Central Maine Power Co. and the state Office of the Public Advocate have agreed to a settlement that would reduce storm restoration costs charged to taxpayers by $850,000.

CMP had initially requested reimbursement of $117 million over two years for its efforts to restore power after several storms in 2022, plus more than $10 million in storm balance costs, according to the 13-page agreement .

Generally, state electric utilities are allowed to recover a portion of storm costs from ratepayers, provided the expenditures comply with a utility’s contingency plan and are deemed “prudentially incurred” by the Maine Public Utilities Commission.

In the case of the 2022 storm expenses, the Office of the Public Advocate raised concerns about excessive costs from third-party contractors, CMP’s lack of evidence for some costs and the company’s inability to award contracts to most of its storm contractors. Central Maine Power has denied claims of overspending.

Maine’s utility regulator will vote Tuesday on the settlement agreement, which would be reflected in CMP’s price change beginning Jan. 1, 2025.

“If approved, this represents an important acknowledgment that some of the charges were both excessive and poorly documented,” said Maine attorney William Harwood. He also called on CMP to work with his office in the coming months to minimize outages from future storms.

“It is OPA’s belief that CMP must shift a substantial portion of its spending from recovery to prevention,” he said. “Currently, CMP is spending too much on post-storm cleanup and not enough pre-storm cleanup to protect its system from damage. We hope that this settlement will lead to the desired cost shift.”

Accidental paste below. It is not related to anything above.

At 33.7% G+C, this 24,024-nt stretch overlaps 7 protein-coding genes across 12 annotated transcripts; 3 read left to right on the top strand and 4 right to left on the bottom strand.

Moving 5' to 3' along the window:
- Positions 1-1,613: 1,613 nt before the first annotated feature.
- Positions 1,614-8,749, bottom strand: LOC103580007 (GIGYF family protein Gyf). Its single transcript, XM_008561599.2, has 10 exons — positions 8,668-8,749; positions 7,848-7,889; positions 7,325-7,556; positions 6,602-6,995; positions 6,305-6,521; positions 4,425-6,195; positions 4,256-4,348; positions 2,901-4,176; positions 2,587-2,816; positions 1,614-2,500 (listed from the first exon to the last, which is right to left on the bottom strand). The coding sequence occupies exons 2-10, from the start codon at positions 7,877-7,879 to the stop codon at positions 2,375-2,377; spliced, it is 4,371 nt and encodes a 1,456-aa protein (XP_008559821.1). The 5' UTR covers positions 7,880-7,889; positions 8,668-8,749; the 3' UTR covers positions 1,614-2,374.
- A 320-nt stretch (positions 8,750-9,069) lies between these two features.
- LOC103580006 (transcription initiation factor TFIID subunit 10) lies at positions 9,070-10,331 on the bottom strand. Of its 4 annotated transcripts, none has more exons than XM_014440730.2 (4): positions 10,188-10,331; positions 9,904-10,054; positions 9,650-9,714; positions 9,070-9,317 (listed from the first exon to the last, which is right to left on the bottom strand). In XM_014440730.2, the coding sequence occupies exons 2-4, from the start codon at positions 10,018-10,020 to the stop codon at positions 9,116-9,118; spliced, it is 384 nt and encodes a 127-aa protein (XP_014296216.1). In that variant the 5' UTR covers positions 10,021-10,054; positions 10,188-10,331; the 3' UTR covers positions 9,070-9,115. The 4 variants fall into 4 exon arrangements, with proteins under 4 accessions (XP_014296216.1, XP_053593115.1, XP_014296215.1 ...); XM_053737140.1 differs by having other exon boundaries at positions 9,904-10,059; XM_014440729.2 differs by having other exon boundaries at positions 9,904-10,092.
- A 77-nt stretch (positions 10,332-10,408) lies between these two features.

He also said his agency will remain vigilant against any overspending by regulated utilities serving Maine ratepayers.

CMP ‘ready to keep promises’

In a statement, CMP said it hopes the settlement “will lead to productive action and long-term solutions to the damage to our state’s power grid caused by the stronger, more frequent storms Maine is experiencing.”

The company also noted that the settlement “is not an admission by CMP of any imprudent action in terms of its storm response, and there is no basis for the OPA’s claims that CMP overspent to leverage its customers after to recover from storms.” .”

“Despite the OPA’s surprising, disappointing and misleading statements on this important agreement, CMP stands ready to deliver on its commitments and work with that agency to reduce storm costs,” the company said.

Central Maine Power is the state’s largest electric utility, responsible for the transmission and distribution of power to 653,000 customers across an 11,000-square-mile service area in central and southern Maine. The company is headquartered in Augusta and is part of Avangrid Inc. (NYSE: AGR), based in Orange, Conn.